Vanatoo Cherry Transparent One Encore Powered Speakers - Bluetooth Speakers - AUX, USB, Optical, Analog - Bookshelf PC Speakers for Home Theater Audio

Regular price $893.34

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SKU: E-87291

Category: Bluetooth speakers, New Arrivals, Featured Product

Shipping : Free (USA only)

Estimated Delivery : October 04 - October 05

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  • EXPERIENCE THE MUSIC - Hear all the emotion and excitement of the artist's performance true to the recording whether you are listening on your computer speakers, TV speakers, gaming speakers, or any of your speakers aux.
  • KILLER SOUND QUALITY - Transparent One Encore has 5.25-inch aluminum woofers for crystal clear midrange, 1-inch soft aluminum dome tweeters for sparkling highs, and 5.25-inch passive radiators for deep lows. Hear true recording quality on your Bluetooth speakers, wireless speakers, or wired speakers.
  • VANATOO CLEARBASS TECHNOLOGY - gives these powered speakers full-range sound, exceptional for a small system. This integrated system provides frequency response from 48Hz to 20KHz for warm, rich low sounds the way the artist intended them to be heard.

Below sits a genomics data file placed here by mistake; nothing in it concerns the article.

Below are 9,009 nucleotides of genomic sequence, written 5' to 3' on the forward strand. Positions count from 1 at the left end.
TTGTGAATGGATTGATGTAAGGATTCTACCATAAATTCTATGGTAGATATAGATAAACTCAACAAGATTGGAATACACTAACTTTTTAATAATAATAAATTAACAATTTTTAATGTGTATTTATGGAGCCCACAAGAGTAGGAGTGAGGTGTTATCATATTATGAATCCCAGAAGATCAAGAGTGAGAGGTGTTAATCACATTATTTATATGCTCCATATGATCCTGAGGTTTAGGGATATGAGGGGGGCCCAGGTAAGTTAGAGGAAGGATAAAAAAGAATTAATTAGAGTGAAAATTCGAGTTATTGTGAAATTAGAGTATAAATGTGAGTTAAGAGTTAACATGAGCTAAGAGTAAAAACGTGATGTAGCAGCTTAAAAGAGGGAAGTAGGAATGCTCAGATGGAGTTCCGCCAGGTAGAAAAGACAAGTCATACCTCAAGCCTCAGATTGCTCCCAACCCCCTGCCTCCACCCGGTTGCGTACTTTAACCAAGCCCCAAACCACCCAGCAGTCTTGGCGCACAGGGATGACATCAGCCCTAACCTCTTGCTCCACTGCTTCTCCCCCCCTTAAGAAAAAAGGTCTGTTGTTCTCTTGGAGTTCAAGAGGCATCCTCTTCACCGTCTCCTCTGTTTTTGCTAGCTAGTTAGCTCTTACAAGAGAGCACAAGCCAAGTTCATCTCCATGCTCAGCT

• EASY CONNECTIVITY - Built with 5 speakers AUX inputs: Bluetooth, USB, Optical, Analog, & COAX, Vanatoo Transparent One Encore Powered Speakers are an all-in-one sound solution for your home speaker requirements.
  • TECHNOLOGY SERVING ART - Vanatoo is owned and operated by two engineers with a love for audio and technology. They design their speakers to reproduce the artist’s work as it was intended to be heard. Their respect for audiophile quality is your assurance that Vanatoo products are impeccably designed, of the highest quality, and backed by diligent customer service.

Product Attributes:

Attribute NameAttribute Value
Product Dimensions7.5 x 6.5 x 10 inches
Item Weight27.8 pounds
Item model numberGG109
Batteries1 Lithium Metal batteries required. (included)
Date First AvailableJune 26, 2019
AvailabilitySold Out
Rating4 stars and up

Ratings & Reviews

Reviewed on May 21, 2019